Thousands of South Africans affected by Ashley Madison hack

By Lindsay de Freitas
20 August 2015

Among the 37 million site users outed are the details of an estimated 175 000 South African men and women.

Hackers who accessed data from cheating website a month ago have made good on their promise to name and shame site users. Among the 37 million site users outed are the details of an estimated 175 000 South African men and women, Memeburn reports.

Ashley Madison is a website designed to help married people cheat on their spouses. Their slogan reads: "Life is short. Have an affair." The site, owned by Avid Media, had nearly 40 million users, an estimated 200 000 of which were South African. The hackers, who call themselves the "Impact Team", initially stole sensitive customer information from the cheating site in July this year. At the time they threatened to release the information if the offending site wasn’t closed down. The information stolen from the site included sexual preferences, credit card transactions, real names and addresses and interactions between site users.

'Now everyone gets to see their data'
"Avid Life Media has failed to take down Ashley Madison," read a statement released by the hackers on Tuesday. "We have explained the fraud, deceit, and stupidity of ALM and their members. Now everyone gets to see their data."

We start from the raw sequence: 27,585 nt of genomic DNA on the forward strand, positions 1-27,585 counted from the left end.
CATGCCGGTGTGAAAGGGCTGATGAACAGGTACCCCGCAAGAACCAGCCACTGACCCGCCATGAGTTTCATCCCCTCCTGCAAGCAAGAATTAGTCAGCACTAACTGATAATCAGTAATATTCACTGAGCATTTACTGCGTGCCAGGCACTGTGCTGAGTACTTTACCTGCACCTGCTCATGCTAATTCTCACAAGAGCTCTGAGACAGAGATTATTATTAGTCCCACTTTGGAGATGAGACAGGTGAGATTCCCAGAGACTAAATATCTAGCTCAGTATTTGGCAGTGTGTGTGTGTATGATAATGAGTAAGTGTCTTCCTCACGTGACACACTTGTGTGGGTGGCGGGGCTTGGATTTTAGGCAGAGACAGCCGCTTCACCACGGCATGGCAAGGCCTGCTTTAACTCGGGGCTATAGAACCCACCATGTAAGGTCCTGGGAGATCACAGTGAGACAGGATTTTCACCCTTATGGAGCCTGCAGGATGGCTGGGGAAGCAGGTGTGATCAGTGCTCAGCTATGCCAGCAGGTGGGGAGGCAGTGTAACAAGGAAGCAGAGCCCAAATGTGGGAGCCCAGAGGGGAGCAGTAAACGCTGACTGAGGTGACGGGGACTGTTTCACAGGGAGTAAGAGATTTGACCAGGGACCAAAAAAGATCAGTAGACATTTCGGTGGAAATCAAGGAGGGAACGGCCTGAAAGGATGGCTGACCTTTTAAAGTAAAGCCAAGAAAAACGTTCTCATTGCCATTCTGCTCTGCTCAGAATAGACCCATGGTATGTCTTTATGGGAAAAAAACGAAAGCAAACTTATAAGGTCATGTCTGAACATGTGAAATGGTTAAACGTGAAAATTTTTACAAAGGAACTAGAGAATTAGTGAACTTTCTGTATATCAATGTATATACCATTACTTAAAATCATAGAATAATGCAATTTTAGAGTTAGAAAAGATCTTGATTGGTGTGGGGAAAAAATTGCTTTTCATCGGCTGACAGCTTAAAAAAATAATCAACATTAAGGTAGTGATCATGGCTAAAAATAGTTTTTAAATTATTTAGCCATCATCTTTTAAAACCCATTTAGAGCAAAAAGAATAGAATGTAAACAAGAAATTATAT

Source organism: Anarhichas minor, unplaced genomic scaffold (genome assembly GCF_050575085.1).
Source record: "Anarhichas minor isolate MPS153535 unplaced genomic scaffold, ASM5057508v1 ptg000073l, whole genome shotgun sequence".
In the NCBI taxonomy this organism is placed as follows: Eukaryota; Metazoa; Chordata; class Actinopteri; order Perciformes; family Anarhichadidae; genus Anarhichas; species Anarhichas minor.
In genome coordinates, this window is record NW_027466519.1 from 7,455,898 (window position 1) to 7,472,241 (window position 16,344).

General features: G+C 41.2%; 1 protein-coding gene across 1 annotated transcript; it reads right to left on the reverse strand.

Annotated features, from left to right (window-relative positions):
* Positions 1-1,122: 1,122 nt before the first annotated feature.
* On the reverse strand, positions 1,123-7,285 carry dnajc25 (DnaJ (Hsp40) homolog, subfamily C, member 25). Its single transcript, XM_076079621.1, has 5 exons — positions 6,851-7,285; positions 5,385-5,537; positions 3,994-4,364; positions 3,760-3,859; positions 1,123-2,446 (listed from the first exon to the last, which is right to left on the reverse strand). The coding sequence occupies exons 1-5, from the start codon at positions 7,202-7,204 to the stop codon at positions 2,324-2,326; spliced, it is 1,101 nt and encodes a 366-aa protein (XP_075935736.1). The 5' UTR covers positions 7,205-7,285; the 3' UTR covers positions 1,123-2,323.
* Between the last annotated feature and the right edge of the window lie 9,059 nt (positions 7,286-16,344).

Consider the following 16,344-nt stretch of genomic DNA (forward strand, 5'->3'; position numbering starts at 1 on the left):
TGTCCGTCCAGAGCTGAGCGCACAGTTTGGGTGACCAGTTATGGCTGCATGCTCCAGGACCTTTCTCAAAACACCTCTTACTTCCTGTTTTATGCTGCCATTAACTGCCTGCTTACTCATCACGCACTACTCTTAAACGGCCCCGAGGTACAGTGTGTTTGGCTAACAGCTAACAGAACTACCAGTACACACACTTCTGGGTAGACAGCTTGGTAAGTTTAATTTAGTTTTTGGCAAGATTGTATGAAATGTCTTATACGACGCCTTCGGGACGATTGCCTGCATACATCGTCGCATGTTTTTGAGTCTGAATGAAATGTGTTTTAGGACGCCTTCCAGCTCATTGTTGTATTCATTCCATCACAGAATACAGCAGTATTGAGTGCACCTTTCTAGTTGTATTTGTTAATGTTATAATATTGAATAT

The Impact Team subsequently posted a data dump of 9,7 gigabytes to something called the ‘dark web’, a part of the Internet which can't be searched by Google or common search engines and can only be viewed with a special browser.

While the info might not be easily accessible by the average internet user, scores of sites (like this one) that allow users to simply search for their spouse's (or their own) email addresses have popped up.

Some South Africans, however, are seeing the bright side of the hack. Local retailer Net Florist is looking to take advantage of those affected by issuing a newsletter which reads, “Remind them why you put a ring on it…#AshleyMadison”


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